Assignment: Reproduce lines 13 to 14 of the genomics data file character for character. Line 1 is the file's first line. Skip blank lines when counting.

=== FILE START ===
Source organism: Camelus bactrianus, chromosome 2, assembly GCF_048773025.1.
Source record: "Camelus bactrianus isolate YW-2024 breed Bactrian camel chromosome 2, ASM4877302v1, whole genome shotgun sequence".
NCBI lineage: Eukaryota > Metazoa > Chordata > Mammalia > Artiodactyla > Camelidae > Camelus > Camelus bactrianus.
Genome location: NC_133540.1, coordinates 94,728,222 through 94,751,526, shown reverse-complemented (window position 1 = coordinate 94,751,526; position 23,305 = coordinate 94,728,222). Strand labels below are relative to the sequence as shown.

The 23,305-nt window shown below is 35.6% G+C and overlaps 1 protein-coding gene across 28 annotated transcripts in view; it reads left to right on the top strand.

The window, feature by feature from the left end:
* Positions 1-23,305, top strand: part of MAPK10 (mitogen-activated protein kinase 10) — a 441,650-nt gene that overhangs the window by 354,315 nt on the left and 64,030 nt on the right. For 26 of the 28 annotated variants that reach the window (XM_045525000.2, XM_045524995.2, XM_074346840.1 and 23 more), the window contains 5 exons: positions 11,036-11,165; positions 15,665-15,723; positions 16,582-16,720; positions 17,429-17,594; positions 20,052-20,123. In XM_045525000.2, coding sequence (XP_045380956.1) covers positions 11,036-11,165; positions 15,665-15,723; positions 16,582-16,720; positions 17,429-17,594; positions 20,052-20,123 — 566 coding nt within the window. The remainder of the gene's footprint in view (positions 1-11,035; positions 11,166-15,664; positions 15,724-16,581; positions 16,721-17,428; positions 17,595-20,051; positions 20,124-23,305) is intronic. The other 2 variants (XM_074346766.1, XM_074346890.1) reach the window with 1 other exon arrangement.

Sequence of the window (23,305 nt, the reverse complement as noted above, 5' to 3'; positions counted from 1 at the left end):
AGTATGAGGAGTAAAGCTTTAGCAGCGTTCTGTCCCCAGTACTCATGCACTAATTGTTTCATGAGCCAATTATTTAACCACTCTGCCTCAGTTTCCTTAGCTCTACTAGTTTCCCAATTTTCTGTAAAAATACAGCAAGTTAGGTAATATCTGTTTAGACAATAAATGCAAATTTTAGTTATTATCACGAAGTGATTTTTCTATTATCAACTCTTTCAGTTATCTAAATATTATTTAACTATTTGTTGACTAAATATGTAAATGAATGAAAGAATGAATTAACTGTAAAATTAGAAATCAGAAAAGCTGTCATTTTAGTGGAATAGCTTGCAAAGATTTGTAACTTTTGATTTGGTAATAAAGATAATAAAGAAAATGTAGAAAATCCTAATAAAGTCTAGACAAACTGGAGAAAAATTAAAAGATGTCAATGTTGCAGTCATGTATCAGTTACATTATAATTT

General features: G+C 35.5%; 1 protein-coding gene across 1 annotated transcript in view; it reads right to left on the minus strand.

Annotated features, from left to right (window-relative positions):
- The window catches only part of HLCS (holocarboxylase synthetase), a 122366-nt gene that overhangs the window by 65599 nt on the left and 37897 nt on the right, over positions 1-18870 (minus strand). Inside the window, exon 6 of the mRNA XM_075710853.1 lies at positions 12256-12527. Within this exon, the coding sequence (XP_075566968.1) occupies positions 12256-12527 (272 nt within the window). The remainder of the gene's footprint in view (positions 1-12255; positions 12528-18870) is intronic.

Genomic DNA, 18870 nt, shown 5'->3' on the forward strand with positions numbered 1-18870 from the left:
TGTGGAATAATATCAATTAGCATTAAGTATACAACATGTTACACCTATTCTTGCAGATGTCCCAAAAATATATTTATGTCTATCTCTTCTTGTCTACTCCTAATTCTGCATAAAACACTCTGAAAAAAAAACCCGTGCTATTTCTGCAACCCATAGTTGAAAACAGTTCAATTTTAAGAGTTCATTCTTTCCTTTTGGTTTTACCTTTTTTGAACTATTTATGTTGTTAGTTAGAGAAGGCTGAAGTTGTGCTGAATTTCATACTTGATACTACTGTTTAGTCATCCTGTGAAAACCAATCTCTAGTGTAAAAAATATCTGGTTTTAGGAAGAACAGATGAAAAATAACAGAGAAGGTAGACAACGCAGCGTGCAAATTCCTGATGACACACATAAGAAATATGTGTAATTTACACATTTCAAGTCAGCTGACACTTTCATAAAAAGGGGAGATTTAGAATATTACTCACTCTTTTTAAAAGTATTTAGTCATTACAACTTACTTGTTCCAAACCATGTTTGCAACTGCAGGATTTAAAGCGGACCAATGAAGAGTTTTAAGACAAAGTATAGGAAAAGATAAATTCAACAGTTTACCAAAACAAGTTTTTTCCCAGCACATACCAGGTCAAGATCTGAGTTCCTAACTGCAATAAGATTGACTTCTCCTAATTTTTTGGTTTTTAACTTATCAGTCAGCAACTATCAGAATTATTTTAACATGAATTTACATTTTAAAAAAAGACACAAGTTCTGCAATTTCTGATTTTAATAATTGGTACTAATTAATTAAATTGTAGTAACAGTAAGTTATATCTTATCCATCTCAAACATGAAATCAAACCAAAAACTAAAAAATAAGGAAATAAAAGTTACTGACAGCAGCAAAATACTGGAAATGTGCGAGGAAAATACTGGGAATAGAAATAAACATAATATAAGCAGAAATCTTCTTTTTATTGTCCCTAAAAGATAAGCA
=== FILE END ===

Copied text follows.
Genomic DNA, 18870 nt, shown 5'->3' on the forward strand with positions numbered 1-18870 from the left:
TGTGGAATAATATCAATTAGCATTAAGTATACAACATGTTACACCTATTCTTGCAGATGTCCCAAAAATATATTTATGTCTATCTCTTCTTGTCTACTCCTAATTCTGCATAAAACACTCTGAAAAAAAAACCCGTGCTATTTCTGCAACCCATAGTTGAAAACAGTTCAATTTTAAGAGTTCATTCTTTCCTTTTGGTTTTACCTTTTTTGAACTATTTATGTTGTTAGTTAGAGAAGGCTGAAGTTGTGCTGAATTTCATACTTGATACTACTGTTTAGTCATCCTGTGAAAACCAATCTCTAGTGTAAAAAATATCTGGTTTTAGGAAGAACAGATGAAAAATAACAGAGAAGGTAGACAACGCAGCGTGCAAATTCCTGATGACACACATAAGAAATATGTGTAATTTACACATTTCAAGTCAGCTGACACTTTCATAAAAAGGGGAGATTTAGAATATTACTCACTCTTTTTAAAAGTATTTAGTCATTACAACTTACTTGTTCCAAACCATGTTTGCAACTGCAGGATTTAAAGCGGACCAATGAAGAGTTTTAAGACAAAGTATAGGAAAAGATAAATTCAACAGTTTACCAAAACAAGTTTTTTCCCAGCACATACCAGGTCAAGATCTGAGTTCCTAACTGCAATAAGATTGACTTCTCCTAATTTTTTGGTTTTTAACTTATCAGTCAGCAACTATCAGAATTATTTTAACATGAATTTACATTTTAAAAAAAGACACAAGTTCTGCAATTTCTGATTTTAATAATTGGTACTAATTAATTAAATTGTAGTAACAGTAAGTTATATCTTATCCATCTCAAACATGAAATCAAACCAAAAACTAAAAAATAAGGAAATAAAAGTTACTGACAGCAGCAAAATACTGGAAATGTGCGAGGAAAATACTGGGAATAGAAATAAACATAATATAAGCAGAAATCTTCTTTTTATTGTCCCTAAAAGATAAGCA